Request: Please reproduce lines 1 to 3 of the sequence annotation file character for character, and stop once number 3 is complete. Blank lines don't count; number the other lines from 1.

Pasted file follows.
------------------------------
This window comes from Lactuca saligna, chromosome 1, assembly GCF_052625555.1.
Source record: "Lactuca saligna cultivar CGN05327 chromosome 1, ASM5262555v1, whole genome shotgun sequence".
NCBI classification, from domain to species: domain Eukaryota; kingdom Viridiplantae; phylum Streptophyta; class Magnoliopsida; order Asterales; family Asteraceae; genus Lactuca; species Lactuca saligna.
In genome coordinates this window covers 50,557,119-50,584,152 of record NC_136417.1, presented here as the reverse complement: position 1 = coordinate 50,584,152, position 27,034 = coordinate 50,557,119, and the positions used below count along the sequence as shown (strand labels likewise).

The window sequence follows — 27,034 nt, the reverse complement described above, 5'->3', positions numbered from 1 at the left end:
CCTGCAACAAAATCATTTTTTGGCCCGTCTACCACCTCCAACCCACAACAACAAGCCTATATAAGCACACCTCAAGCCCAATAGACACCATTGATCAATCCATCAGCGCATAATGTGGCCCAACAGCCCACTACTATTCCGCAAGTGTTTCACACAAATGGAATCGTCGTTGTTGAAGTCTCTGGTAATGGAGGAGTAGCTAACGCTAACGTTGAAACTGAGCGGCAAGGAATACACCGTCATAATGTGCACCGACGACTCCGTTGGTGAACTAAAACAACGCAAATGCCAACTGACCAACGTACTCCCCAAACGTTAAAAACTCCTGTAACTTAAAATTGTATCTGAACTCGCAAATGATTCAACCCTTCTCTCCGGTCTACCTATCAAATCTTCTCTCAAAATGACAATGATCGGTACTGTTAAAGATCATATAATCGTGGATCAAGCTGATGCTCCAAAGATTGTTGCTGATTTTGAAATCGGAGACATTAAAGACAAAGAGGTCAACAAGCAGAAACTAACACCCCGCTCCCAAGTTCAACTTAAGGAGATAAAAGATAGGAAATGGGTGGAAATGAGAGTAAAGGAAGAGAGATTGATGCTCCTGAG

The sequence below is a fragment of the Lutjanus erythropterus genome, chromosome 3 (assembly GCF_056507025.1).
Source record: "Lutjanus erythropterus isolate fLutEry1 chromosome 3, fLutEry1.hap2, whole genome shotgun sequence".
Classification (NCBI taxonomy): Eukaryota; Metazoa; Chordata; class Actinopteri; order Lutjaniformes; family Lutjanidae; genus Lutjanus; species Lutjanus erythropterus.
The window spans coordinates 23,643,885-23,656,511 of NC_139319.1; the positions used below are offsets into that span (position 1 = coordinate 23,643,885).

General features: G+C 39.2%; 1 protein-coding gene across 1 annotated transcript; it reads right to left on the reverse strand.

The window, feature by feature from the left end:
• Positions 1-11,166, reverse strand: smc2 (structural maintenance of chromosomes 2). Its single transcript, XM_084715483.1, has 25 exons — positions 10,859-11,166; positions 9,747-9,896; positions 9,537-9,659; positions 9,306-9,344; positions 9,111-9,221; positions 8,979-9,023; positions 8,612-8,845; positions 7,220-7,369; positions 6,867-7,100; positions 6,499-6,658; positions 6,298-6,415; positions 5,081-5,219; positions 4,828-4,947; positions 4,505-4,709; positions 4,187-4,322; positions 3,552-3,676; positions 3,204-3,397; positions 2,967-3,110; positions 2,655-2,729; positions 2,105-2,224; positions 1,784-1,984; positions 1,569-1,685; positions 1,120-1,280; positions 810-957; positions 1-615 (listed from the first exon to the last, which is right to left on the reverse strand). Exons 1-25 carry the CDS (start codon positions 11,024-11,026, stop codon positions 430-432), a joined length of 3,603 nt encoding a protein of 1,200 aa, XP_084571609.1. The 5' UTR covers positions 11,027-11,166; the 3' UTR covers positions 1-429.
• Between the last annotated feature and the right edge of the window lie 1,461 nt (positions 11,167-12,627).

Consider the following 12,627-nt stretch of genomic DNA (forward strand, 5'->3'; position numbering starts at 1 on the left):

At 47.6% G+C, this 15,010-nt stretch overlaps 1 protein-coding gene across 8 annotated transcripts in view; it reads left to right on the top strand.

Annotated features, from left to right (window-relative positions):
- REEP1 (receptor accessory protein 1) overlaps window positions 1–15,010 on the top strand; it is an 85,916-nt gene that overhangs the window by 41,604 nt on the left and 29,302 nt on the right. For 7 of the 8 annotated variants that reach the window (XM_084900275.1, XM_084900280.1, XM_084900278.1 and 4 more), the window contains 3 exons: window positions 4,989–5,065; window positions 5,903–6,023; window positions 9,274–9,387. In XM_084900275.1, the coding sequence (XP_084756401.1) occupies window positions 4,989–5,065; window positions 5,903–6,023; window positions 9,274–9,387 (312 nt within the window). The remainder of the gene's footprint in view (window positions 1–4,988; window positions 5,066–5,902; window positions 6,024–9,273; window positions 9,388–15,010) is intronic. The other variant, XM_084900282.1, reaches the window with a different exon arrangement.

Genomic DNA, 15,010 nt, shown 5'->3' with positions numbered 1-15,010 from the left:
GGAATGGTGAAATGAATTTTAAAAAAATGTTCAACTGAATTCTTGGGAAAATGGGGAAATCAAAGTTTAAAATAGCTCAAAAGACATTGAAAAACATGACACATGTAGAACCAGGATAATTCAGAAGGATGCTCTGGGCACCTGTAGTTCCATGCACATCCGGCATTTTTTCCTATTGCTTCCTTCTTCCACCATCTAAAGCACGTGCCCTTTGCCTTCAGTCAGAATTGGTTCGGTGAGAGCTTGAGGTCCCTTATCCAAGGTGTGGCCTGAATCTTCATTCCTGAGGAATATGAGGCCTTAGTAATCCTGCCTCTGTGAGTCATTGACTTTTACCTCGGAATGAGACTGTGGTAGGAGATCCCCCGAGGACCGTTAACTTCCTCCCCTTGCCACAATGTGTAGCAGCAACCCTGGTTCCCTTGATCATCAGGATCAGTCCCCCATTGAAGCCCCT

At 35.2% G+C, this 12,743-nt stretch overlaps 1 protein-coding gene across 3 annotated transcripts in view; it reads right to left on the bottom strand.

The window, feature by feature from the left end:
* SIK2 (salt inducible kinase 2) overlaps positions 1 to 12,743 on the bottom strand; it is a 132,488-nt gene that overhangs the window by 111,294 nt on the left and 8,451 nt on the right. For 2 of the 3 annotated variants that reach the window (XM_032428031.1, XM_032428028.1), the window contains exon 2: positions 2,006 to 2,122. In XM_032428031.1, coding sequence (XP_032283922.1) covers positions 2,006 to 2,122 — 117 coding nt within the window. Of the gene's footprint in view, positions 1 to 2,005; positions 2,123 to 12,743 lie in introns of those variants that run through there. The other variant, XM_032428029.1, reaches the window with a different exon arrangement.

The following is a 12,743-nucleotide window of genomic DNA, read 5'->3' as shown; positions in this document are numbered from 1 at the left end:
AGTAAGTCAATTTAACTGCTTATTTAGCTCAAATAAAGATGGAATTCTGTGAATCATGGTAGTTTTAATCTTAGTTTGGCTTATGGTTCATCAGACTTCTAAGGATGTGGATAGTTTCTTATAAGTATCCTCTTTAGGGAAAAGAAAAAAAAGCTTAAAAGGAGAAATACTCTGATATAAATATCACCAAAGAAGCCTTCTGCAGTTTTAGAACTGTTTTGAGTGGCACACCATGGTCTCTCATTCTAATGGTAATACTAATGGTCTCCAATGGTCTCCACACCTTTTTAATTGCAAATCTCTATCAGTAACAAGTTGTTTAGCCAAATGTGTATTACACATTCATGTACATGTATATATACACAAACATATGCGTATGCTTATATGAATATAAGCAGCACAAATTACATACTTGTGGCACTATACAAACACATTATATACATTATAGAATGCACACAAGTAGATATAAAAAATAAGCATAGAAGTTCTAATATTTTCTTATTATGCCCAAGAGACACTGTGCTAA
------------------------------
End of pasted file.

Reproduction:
This window comes from Lactuca saligna, chromosome 1, assembly GCF_052625555.1.
Source record: "Lactuca saligna cultivar CGN05327 chromosome 1, ASM5262555v1, whole genome shotgun sequence".
NCBI classification, from domain to species: domain Eukaryota; kingdom Viridiplantae; phylum Streptophyta; class Magnoliopsida; order Asterales; family Asteraceae; genus Lactuca; species Lactuca saligna.